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The Journey163 helped them understand, experientially, that reality is perception based. In one of the pairings, the leader created a scene where her partner was getting ready to go to work at a construction site – putting on boots, a hard hat, etc. The partner’s experience was of taking off his shoes, preparing for prayer. Which one is the true experience? Both, of course. And it’s easy to see how this translates into different perceptions inside a family. This doesn’t mean that everyone is right – the abusive father isn’t correct in what he is doing, but can we understand that he has a perspective on the events that lead him to believe he is correct? We must do this if we are going to portray a character with integrity – especially a character with whom we disagree.

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There is a cultural disconnect between generations. There was a long discussion about how the generation (sometimes agrarian) coming from India has great difficulty communicating with the younger generation (in the city and now urban) in Canada. They have different values, experiences, expectations. Words, which are always symbols, have very different meanings for each `side’.

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Finally, I told them I had no problem with them leaving the theatre frustrated, and brought the Forum to a close. After we closed the Forum, many of them came to me and the actors privately and had suggestions for interventions.
Here’s my theory: these professionals give people advice and, in their positions, have a great deal invested in `being right’, in succeeding. The possibility that they might come on stage and fail in public was too much. And this is, in fact, reflected in the problem with many programs and politicians’ proposals: there is so little innovation – so little risk-taking. People feel they need to play it safe.

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It is so easy for many of us to stand back and say “call the cops” – but it isn’t as easy as that. There are so many strings that are interwoven, and if you tug one, it impacts all of the rest – there isn’t one almighty fix-all. Thank you for allowing us, as a family, to view this.”

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One of the insights from doing Meth has been the realization that addiction (to substances, consumption, work, etc.) fills the spaces that open up between us and inside us; spaces that were once filled with a sense of `home’, of belonging and of true interconnectedness.

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One way to encourage this shift is to find ways to tell and honour our collective stories, stories of living communities, stories that help us recognize that on our tiny planet, there is no “us” and “them”. As happens so often during Forum Theatre events, we must come to understand that our own stories are intricately woven into the plots of others’ stories. We must understand that the decisions we make and the actions we take – both publicly and in the privacy of our lives – affect not only ourselves and our immediate circles, but people, situations and locations far outside our own perceived boundaries. We are all actors in our universal, collective story.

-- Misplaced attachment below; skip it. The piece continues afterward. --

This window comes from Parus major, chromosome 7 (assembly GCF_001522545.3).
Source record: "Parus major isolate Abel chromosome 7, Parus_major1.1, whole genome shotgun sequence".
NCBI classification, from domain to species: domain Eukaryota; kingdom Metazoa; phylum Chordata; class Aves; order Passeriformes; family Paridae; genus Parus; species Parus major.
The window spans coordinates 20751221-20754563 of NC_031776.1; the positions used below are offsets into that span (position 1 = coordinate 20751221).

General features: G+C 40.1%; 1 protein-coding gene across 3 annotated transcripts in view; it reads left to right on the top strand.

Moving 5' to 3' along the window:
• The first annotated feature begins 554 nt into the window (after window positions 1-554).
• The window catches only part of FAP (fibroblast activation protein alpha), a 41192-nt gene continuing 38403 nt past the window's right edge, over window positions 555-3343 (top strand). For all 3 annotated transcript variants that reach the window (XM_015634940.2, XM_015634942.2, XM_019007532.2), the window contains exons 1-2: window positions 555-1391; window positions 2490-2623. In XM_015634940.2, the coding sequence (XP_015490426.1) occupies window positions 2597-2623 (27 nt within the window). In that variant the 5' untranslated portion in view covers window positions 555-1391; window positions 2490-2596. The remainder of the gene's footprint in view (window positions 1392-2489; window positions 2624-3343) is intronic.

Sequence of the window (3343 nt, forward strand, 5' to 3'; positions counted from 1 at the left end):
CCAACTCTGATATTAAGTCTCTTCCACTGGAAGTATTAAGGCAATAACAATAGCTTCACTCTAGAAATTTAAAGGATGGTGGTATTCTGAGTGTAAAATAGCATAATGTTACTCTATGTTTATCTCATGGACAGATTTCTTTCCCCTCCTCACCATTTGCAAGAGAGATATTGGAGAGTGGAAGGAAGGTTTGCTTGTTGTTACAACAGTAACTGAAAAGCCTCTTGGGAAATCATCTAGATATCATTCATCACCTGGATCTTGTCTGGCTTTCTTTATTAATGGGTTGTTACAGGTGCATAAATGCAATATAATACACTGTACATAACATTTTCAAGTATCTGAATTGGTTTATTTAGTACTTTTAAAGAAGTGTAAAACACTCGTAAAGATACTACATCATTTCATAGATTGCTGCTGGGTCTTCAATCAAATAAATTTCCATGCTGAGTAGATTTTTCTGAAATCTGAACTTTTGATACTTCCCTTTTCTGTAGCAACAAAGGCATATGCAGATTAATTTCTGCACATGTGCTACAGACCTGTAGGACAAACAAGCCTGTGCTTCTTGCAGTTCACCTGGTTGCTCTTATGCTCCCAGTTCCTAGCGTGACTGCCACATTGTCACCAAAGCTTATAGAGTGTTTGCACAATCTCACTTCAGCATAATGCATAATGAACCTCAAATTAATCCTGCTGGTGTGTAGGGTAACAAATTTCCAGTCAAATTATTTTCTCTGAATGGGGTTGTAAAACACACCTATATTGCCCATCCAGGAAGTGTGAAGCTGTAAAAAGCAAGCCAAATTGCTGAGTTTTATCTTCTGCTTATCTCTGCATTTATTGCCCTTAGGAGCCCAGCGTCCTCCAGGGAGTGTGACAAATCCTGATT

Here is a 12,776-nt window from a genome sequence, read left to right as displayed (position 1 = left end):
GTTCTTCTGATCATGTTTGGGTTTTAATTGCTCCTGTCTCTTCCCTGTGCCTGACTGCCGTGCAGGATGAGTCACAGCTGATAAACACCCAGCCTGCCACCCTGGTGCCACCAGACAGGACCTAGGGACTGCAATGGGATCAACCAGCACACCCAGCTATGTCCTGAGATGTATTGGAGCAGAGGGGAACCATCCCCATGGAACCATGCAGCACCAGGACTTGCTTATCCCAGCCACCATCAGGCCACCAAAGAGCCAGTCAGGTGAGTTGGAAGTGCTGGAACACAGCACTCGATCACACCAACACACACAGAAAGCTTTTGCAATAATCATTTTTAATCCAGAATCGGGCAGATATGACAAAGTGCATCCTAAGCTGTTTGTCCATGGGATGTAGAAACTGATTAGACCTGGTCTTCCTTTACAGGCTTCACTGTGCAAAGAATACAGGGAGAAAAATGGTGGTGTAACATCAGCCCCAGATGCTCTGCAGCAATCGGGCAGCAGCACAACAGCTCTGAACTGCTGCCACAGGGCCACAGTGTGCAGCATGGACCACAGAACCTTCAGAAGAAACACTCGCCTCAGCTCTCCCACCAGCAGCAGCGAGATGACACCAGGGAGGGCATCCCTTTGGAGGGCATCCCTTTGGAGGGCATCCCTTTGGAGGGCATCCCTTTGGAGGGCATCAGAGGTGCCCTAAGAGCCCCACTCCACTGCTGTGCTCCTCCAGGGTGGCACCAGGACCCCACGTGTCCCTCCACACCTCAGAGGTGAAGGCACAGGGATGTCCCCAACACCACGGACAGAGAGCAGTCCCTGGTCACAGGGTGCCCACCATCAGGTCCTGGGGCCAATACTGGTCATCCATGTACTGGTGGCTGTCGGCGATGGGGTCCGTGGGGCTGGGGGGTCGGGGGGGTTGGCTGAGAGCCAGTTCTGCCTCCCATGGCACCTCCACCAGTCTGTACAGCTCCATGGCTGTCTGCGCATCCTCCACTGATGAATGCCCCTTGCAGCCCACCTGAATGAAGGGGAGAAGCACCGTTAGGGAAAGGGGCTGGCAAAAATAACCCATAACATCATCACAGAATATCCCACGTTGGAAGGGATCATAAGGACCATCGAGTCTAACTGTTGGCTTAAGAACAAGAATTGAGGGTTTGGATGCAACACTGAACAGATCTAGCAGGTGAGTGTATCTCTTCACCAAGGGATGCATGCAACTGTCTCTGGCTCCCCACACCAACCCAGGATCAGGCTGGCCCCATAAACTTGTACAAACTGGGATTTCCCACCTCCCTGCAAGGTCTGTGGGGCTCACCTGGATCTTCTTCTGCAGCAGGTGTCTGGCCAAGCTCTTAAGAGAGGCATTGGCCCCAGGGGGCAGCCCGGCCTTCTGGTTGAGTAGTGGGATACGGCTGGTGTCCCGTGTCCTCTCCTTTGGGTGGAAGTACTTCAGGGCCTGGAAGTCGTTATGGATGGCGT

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Boal, Augusto. Games for Actors and Non-Actors. Oxford: Routledge, 1992.

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Headlines Theatre
http://www.headlinestheatre.com

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Chopra, Deepak. Quantum Healing: Exploring the Frontiers of Mind/Body Medicine. New York: Bantam Books, 1990.

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Each game, each exercise, is an opportunity for movement towards individual and group epoche (suspension, conversion and letting go/receptivity).153

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The Joker isn’t trying to determine the conclusion that the group comes to – she simply provides the opportunity for the group to move in a direction together.

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Choose a leader
Everyone stand in a tight circle, shoulder to shoulder. Close your eyes. As I walk around the outside of this circle, I am going to choose one of you to be `the leader’. You will know you’ve been chosen to be the leader when I touch you on the back. Your leader, though, is going to lie to you. It will be the job of the leader to hide the fact that she is the leader. It will be the job of the rest of you to try to figure out who the leader is. When you think you know, stand in front of that person. Leader, you can do whatever you need to do (without actual violence or talking) to deflect the attention of the group away from you. OR Open your eyes and break the circle. You can walk around the room. Who is hiding? Who is the leader?
Joker Tip: This game is done in two parts. The first time, choose no one to be leader. After a while, bring the group back into the circle and repeat the process of choosing, this time choosing everyone.
(During the second time, after the group has tried to find the leader for a while): OK, now, leader, be a leader. Without talking, get them to follow you. What does a leader do? What does a leader look like?